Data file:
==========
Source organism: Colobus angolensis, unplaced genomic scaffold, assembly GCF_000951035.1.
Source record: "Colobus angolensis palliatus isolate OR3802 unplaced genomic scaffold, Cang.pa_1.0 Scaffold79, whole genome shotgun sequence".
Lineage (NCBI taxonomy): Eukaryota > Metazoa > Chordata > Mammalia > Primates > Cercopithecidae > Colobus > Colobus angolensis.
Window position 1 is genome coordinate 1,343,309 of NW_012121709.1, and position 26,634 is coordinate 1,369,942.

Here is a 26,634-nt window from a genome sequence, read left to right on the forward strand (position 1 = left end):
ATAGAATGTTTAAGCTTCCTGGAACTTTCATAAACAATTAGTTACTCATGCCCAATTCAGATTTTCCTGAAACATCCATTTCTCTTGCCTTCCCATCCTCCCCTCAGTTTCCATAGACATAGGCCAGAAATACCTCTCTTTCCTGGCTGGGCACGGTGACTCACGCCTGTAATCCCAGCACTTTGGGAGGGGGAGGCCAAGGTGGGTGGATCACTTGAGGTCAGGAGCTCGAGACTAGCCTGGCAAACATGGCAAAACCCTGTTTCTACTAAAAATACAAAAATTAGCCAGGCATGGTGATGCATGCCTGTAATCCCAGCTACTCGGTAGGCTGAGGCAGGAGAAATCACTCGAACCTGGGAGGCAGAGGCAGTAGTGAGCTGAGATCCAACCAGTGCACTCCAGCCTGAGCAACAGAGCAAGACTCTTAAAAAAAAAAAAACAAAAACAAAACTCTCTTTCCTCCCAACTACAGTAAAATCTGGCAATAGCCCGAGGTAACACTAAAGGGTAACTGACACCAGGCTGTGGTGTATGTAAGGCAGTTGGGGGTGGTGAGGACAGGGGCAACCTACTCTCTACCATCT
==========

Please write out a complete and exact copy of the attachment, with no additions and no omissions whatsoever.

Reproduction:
Source organism: Colobus angolensis, unplaced genomic scaffold, assembly GCF_000951035.1.
Source record: "Colobus angolensis palliatus isolate OR3802 unplaced genomic scaffold, Cang.pa_1.0 Scaffold79, whole genome shotgun sequence".
Lineage (NCBI taxonomy): Eukaryota > Metazoa > Chordata > Mammalia > Primates > Cercopithecidae > Colobus > Colobus angolensis.
Window position 1 is genome coordinate 1,343,309 of NW_012121709.1, and position 26,634 is coordinate 1,369,942.

Here is a 26,634-nt window from a genome sequence, read left to right on the forward strand (position 1 = left end):
ATAGAATGTTTAAGCTTCCTGGAACTTTCATAAACAATTAGTTACTCATGCCCAATTCAGATTTTCCTGAAACATCCATTTCTCTTGCCTTCCCATCCTCCCCTCAGTTTCCATAGACATAGGCCAGAAATACCTCTCTTTCCTGGCTGGGCACGGTGACTCACGCCTGTAATCCCAGCACTTTGGGAGGGGGAGGCCAAGGTGGGTGGATCACTTGAGGTCAGGAGCTCGAGACTAGCCTGGCAAACATGGCAAAACCCTGTTTCTACTAAAAATACAAAAATTAGCCAGGCATGGTGATGCATGCCTGTAATCCCAGCTACTCGGTAGGCTGAGGCAGGAGAAATCACTCGAACCTGGGAGGCAGAGGCAGTAGTGAGCTGAGATCCAACCAGTGCACTCCAGCCTGAGCAACAGAGCAAGACTCTTAAAAAAAAAAAAACAAAAACAAAACTCTCTTTCCTCCCAACTACAGTAAAATCTGGCAATAGCCCGAGGTAACACTAAAGGGTAACTGACACCAGGCTGTGGTGTATGTAAGGCAGTTGGGGGTGGTGAGGACAGGGGCAACCTACTCTCTACCATCT